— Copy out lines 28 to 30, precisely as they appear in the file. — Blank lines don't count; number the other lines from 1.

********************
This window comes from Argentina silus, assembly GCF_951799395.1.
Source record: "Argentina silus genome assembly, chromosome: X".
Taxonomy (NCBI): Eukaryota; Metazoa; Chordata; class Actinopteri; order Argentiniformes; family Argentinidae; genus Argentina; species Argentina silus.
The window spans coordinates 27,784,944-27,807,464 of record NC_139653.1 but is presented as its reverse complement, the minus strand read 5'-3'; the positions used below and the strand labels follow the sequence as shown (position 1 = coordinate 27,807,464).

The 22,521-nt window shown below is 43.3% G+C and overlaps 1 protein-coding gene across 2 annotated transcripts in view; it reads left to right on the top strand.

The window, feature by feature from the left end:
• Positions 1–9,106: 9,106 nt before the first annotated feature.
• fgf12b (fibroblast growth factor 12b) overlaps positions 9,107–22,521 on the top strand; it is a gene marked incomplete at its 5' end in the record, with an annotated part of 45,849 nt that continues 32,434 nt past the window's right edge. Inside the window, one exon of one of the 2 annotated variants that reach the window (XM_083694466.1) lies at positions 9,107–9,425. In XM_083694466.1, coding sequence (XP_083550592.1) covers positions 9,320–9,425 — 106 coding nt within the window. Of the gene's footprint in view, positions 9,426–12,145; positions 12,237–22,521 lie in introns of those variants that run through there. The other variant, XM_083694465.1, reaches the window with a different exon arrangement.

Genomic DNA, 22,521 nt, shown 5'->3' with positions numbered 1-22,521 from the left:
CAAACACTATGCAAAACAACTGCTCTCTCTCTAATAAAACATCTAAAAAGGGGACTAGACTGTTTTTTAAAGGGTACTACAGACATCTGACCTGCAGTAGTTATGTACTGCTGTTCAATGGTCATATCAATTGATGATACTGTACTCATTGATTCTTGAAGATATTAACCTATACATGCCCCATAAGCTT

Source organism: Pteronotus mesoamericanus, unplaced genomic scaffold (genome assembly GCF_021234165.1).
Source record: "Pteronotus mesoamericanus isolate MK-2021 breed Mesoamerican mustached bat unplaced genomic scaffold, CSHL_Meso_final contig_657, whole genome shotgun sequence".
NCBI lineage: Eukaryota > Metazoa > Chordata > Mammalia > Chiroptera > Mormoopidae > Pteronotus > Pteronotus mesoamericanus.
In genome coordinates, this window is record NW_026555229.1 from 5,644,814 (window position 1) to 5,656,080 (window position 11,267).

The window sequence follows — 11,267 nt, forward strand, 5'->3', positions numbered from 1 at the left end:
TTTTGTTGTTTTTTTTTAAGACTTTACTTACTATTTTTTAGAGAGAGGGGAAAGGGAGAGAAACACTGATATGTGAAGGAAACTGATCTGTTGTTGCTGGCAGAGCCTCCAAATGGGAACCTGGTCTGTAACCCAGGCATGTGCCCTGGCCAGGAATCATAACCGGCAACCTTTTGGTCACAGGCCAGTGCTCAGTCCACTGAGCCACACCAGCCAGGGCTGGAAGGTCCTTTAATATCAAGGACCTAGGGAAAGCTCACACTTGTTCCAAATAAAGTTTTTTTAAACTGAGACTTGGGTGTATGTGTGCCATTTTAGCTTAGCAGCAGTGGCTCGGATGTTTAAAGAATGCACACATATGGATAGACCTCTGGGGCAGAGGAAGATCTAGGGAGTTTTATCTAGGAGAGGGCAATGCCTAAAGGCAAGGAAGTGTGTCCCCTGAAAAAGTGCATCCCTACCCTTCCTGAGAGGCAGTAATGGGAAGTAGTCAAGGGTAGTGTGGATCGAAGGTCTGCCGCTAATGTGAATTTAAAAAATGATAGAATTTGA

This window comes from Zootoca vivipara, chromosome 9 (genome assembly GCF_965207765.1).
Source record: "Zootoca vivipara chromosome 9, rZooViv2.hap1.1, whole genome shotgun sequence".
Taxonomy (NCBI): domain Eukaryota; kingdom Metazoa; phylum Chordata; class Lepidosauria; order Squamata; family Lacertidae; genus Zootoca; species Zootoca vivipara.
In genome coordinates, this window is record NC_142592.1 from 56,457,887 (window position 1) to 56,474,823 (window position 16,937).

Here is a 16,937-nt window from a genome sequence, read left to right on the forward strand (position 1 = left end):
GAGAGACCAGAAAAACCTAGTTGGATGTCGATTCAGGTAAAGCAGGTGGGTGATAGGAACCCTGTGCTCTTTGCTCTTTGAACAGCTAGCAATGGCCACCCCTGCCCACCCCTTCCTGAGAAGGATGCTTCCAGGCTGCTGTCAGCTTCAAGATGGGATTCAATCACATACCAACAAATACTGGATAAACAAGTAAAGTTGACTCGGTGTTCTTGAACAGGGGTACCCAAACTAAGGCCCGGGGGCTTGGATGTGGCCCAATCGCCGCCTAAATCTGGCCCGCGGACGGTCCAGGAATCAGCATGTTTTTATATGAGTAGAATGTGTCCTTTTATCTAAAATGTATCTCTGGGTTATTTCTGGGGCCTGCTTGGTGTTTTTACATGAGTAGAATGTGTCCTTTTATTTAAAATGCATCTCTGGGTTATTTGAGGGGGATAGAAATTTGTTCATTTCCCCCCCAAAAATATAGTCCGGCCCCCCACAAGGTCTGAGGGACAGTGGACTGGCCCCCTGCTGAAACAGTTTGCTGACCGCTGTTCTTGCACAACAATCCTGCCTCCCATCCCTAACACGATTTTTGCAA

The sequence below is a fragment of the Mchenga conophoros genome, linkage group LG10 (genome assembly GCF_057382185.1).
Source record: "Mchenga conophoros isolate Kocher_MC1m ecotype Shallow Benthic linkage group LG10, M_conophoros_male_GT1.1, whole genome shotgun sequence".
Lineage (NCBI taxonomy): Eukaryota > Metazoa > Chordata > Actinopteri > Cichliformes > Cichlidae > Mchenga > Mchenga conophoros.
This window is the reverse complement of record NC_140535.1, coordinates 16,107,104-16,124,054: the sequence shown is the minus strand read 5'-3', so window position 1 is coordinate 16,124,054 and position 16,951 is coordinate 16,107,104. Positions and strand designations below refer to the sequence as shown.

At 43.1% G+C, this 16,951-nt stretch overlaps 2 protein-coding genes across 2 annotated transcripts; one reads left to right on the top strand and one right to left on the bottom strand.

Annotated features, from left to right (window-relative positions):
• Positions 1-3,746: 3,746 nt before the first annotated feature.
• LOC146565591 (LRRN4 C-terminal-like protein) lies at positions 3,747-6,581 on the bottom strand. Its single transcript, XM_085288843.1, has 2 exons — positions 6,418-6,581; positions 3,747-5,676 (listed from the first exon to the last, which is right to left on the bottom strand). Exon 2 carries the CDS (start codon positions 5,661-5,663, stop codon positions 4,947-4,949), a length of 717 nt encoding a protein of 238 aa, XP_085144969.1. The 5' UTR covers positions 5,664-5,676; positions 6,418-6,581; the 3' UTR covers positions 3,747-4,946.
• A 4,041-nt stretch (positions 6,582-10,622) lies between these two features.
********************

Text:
Annotated features, from left to right (window-relative positions):
• Positions 1-3,746: 3,746 nt before the first annotated feature.
• LOC146565591 (LRRN4 C-terminal-like protein) lies at positions 3,747-6,581 on the bottom strand. Its single transcript, XM_085288843.1, has 2 exons — positions 6,418-6,581; positions 3,747-5,676 (listed from the first exon to the last, which is right to left on the bottom strand). Exon 2 carries the CDS (start codon positions 5,661-5,663, stop codon positions 4,947-4,949), a length of 717 nt encoding a protein of 238 aa, XP_085144969.1. The 5' UTR covers positions 5,664-5,676; positions 6,418-6,581; the 3' UTR covers positions 3,747-4,946.